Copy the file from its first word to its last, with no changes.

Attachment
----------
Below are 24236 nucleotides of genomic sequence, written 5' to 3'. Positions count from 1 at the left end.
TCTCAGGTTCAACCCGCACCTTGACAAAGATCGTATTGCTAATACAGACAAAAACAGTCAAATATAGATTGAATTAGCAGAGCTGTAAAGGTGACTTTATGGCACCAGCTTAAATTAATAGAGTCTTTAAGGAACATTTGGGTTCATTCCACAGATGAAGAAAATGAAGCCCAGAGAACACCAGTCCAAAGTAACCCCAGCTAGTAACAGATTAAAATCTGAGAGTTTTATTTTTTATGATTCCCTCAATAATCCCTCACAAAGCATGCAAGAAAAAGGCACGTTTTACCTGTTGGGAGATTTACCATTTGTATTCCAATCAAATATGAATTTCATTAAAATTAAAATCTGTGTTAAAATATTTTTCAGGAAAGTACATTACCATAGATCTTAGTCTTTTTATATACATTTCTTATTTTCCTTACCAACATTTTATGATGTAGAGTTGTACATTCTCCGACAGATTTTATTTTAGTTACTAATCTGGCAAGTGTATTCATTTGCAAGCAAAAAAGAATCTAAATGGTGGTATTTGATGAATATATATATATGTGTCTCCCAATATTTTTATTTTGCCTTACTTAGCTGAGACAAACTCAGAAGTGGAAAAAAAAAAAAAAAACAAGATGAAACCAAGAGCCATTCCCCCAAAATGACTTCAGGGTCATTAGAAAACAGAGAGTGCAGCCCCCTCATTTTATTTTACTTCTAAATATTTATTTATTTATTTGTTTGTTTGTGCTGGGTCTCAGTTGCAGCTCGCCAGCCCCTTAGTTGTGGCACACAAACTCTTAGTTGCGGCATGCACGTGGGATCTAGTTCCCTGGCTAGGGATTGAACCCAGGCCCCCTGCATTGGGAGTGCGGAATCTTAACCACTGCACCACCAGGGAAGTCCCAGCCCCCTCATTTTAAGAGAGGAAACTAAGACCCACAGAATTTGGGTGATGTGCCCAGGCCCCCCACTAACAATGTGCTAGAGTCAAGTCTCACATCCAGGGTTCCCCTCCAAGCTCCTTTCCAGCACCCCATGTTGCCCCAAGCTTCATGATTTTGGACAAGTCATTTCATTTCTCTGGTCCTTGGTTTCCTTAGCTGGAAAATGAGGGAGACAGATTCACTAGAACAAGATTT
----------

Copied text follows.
Below are 24236 nucleotides of genomic sequence, written 5' to 3'. Positions count from 1 at the left end.
TCTCAGGTTCAACCCGCACCTTGACAAAGATCGTATTGCTAATACAGACAAAAACAGTCAAATATAGATTGAATTAGCAGAGCTGTAAAGGTGACTTTATGGCACCAGCTTAAATTAATAGAGTCTTTAAGGAACATTTGGGTTCATTCCACAGATGAAGAAAATGAAGCCCAGAGAACACCAGTCCAAAGTAACCCCAGCTAGTAACAGATTAAAATCTGAGAGTTTTATTTTTTATGATTCCCTCAATAATCCCTCACAAAGCATGCAAGAAAAAGGCACGTTTTACCTGTTGGGAGATTTACCATTTGTATTCCAATCAAATATGAATTTCATTAAAATTAAAATCTGTGTTAAAATATTTTTCAGGAAAGTACATTACCATAGATCTTAGTCTTTTTATATACATTTCTTATTTTCCTTACCAACATTTTATGATGTAGAGTTGTACATTCTCCGACAGATTTTATTTTAGTTACTAATCTGGCAAGTGTATTCATTTGCAAGCAAAAAAGAATCTAAATGGTGGTATTTGATGAATATATATATATGTGTCTCCCAATATTTTTATTTTGCCTTACTTAGCTGAGACAAACTCAGAAGTGGAAAAAAAAAAAAAAAACAAGATGAAACCAAGAGCCATTCCCCCAAAATGACTTCAGGGTCATTAGAAAACAGAGAGTGCAGCCCCCTCATTTTATTTTACTTCTAAATATTTATTTATTTATTTGTTTGTTTGTGCTGGGTCTCAGTTGCAGCTCGCCAGCCCCTTAGTTGTGGCACACAAACTCTTAGTTGCGGCATGCACGTGGGATCTAGTTCCCTGGCTAGGGATTGAACCCAGGCCCCCTGCATTGGGAGTGCGGAATCTTAACCACTGCACCACCAGGGAAGTCCCAGCCCCCTCATTTTAAGAGAGGAAACTAAGACCCACAGAATTTGGGTGATGTGCCCAGGCCCCCCACTAACAATGTGCTAGAGTCAAGTCTCACATCCAGGGTTCCCCTCCAAGCTCCTTTCCAGCACCCCATGTTGCCCCAAGCTTCATGATTTTGGACAAGTCATTTCATTTCTCTGGTCCTTGGTTTCCTTAGCTGGAAAATGAGGGAGACAGATTCACTAGAACAAGATTT